A deputy Hill County attorney and state legislator said this morning she will leave her county job to focus on policy: improving the state of education in Montana.
“I’ve been involved now for a few years on education policy in Montana, ” first-term Rep. Kris Hansen, R-Havre, said this morning, “It was clear, last (legislative) session, that Montana is having a hard time moving forward on modernizing education. ”
Hansen has filed a letter of resignation with the Hill County Attorney’s Office, effective Nov. 30, although she said she could work part-time if the position cannot be filled by then.
Hill County Attorney Gina Dahl was in court this morning and could not be reached for comment, but her office has advertised the position.
Hansen said she has been talking to education groups in the state about taking a job working to provide information about possible education reform legislation to students, parents teachers and administrators, about “getting students excited again about learning. ”
She said she has enjoyed her job as a deputy county attorney and is grateful to have worked in that position, but it would be impossible to focus on education issues and, at the same time, focus on her job in the county government.
“So, I decided to jump into the policy world, ” she said.
Hansen has said she will run for re-election in the 2012 elections.
Hansen said she is negotiating contracts with the education groups to promote their education policies to the public, and declined to name the groups until contracts are finalized.
She said that, while Montana students often test in the high percentiles compared to the rest of the country, other regions are improving their curriculum, technology and teaching methods and could soon surpass the state.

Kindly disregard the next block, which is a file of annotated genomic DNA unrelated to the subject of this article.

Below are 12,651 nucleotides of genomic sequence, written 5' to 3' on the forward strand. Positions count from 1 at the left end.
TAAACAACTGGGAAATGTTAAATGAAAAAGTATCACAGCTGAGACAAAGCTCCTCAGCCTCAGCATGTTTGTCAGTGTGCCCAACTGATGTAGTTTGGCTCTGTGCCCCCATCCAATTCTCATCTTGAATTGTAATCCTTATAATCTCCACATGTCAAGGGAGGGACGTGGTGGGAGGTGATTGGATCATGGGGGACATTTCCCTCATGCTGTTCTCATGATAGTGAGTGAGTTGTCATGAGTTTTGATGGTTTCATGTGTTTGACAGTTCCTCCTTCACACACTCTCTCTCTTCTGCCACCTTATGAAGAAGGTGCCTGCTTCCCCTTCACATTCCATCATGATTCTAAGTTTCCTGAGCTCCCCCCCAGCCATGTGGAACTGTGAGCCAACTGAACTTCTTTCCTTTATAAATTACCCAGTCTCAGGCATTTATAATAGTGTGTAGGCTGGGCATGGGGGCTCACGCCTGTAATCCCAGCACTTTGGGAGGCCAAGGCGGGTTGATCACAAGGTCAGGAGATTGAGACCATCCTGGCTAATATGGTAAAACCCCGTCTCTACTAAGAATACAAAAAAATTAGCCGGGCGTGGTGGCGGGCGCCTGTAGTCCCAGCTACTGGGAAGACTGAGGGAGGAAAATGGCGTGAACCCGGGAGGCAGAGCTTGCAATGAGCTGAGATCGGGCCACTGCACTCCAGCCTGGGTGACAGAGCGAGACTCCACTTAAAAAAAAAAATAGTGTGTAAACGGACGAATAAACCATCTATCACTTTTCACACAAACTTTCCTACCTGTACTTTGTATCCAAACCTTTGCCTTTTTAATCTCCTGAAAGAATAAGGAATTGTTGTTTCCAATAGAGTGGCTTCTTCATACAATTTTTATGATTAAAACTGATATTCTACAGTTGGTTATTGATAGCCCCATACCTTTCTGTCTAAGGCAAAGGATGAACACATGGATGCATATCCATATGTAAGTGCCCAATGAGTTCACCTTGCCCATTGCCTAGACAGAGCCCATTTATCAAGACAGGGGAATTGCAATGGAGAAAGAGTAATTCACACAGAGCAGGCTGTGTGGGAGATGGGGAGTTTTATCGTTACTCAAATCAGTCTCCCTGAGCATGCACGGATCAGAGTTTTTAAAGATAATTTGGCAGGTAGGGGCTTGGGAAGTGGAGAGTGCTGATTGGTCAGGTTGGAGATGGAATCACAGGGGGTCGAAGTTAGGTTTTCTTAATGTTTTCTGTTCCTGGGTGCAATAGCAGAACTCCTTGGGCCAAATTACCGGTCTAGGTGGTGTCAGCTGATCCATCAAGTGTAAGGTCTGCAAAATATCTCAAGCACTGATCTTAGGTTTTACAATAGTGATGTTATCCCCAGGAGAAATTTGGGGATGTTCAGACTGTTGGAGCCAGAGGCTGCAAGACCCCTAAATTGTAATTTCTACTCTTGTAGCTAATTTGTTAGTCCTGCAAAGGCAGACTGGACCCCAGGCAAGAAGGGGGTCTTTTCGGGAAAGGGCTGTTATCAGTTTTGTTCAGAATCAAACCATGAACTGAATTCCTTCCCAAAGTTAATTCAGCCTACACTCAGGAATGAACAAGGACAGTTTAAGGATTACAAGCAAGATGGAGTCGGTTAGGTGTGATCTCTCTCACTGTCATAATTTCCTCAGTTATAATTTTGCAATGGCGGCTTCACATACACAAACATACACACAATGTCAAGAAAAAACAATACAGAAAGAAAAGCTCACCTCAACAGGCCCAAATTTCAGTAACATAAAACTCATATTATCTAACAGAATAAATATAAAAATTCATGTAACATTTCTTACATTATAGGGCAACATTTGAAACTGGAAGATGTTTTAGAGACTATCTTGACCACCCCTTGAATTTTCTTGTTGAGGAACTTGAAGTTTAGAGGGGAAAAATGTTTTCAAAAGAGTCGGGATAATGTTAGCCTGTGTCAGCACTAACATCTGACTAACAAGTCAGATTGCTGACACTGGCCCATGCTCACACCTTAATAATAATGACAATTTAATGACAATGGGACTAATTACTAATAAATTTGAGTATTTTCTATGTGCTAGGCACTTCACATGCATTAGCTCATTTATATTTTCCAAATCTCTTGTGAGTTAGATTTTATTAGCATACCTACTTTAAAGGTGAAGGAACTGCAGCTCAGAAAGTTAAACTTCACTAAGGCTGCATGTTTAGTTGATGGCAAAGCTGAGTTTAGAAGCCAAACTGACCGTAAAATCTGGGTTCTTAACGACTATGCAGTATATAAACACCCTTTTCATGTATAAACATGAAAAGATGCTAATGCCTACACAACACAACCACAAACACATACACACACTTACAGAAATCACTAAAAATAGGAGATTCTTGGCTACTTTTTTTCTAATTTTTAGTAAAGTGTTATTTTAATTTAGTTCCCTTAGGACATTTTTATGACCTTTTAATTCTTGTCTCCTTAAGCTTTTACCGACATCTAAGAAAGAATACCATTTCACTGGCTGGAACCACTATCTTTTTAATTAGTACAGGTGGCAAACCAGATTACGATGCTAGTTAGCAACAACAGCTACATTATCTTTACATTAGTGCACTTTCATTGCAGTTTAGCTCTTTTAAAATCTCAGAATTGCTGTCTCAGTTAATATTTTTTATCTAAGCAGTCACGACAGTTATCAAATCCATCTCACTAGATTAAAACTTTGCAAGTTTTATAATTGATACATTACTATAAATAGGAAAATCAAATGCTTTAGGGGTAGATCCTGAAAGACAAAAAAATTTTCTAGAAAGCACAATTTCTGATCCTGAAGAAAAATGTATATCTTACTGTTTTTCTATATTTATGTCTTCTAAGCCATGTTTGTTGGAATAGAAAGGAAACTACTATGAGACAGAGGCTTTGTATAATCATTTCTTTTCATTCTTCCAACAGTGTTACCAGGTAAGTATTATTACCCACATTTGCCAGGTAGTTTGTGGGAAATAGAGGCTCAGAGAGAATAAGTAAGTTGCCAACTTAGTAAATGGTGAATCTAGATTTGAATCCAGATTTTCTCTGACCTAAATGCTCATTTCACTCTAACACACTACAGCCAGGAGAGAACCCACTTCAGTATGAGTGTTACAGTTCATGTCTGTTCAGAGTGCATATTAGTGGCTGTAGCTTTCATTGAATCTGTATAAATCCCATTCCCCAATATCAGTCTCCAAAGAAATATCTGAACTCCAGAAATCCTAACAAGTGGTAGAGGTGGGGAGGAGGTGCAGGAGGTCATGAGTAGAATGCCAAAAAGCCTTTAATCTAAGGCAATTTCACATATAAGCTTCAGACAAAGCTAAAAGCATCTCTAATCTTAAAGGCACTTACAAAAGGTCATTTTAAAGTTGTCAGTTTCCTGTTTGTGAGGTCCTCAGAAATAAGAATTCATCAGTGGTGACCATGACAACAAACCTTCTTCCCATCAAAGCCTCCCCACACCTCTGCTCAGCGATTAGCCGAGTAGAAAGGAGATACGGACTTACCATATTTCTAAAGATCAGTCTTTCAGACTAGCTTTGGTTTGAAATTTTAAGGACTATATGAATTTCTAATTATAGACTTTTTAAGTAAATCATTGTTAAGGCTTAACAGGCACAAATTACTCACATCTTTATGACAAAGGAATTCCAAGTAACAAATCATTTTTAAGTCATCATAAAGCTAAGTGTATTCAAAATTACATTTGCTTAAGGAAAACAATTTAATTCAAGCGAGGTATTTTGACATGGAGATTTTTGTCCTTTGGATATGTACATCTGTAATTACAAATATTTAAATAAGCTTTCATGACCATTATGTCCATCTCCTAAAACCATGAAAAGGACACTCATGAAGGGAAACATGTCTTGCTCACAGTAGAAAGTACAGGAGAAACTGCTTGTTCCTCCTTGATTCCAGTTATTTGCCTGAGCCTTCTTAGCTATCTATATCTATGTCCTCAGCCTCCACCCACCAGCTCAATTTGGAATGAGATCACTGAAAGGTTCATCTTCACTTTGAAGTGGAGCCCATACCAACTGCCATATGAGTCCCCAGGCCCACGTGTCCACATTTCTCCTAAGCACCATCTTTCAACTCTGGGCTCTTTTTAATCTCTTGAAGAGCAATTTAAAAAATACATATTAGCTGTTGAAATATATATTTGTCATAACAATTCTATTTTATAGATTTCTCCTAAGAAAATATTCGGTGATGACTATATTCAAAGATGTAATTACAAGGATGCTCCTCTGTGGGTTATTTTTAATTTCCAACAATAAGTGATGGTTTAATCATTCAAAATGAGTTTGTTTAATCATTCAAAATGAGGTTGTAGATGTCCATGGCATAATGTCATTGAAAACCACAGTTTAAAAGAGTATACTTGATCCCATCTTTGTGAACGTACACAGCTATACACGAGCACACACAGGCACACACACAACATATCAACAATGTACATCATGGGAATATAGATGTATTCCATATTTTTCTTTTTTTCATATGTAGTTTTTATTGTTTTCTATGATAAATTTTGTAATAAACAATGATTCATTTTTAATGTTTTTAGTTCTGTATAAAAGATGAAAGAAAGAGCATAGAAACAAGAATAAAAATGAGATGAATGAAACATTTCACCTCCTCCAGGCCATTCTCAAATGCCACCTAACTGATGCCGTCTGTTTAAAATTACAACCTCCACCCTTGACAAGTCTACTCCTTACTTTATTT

“We have a short window to get on the bus, ” Hansen said. “We can’t afford to wait 10 years to say, ‘oops, Detroit Public Schools are going to pass us. ’”
She said she wants to bring Montana’s education system out of the 1800s. Now, students leave their high-tech environment and go into a classroom with teachers lecturing and hard copies of books to read.
“It’s kind of shocking to their system, ” Hansen said.
She added that she is not criticizing teachers and school administrators.
“I want to put the tools in the teachers’ hands so they can excel and the kids can excel, ” Hansen said.
She said the ideas she is looking at are data-driven, with studies and reports showing ways to improve the performance of the education system.
One example Hansen listed is tying teachers wages to performance, with exceptional pay for exceptional performance, “So we can get the best teachers we can here in Montana. ”
She said the state also needs to start upgrading its technology in the classrooms much faster than it has.
“There are so many exciting things out there, ” Hansen said.
She said the Office of Public Instruction has “finally gotten on board” with updating curriculum standards. Instead of looking at theoretical concepts of what should be known in the core curriculums, reading, writing and mathematics, concrete requirements now are in place.
That gives a better guideline on what needs to be taught, and what the students need to be able to do, she said. Under those standards, a teacher knows what a student at the end of fifth grade should know in mathematics, for example.
She said her work in the 2011 Legislature — Hansen was vice chair of the House Education Committee — helped show her how much work needs to be done to change the way education is presented. The school system opposed even minor policy changes suggested, she said.
“(We would) hit a wall, ” Hansen said.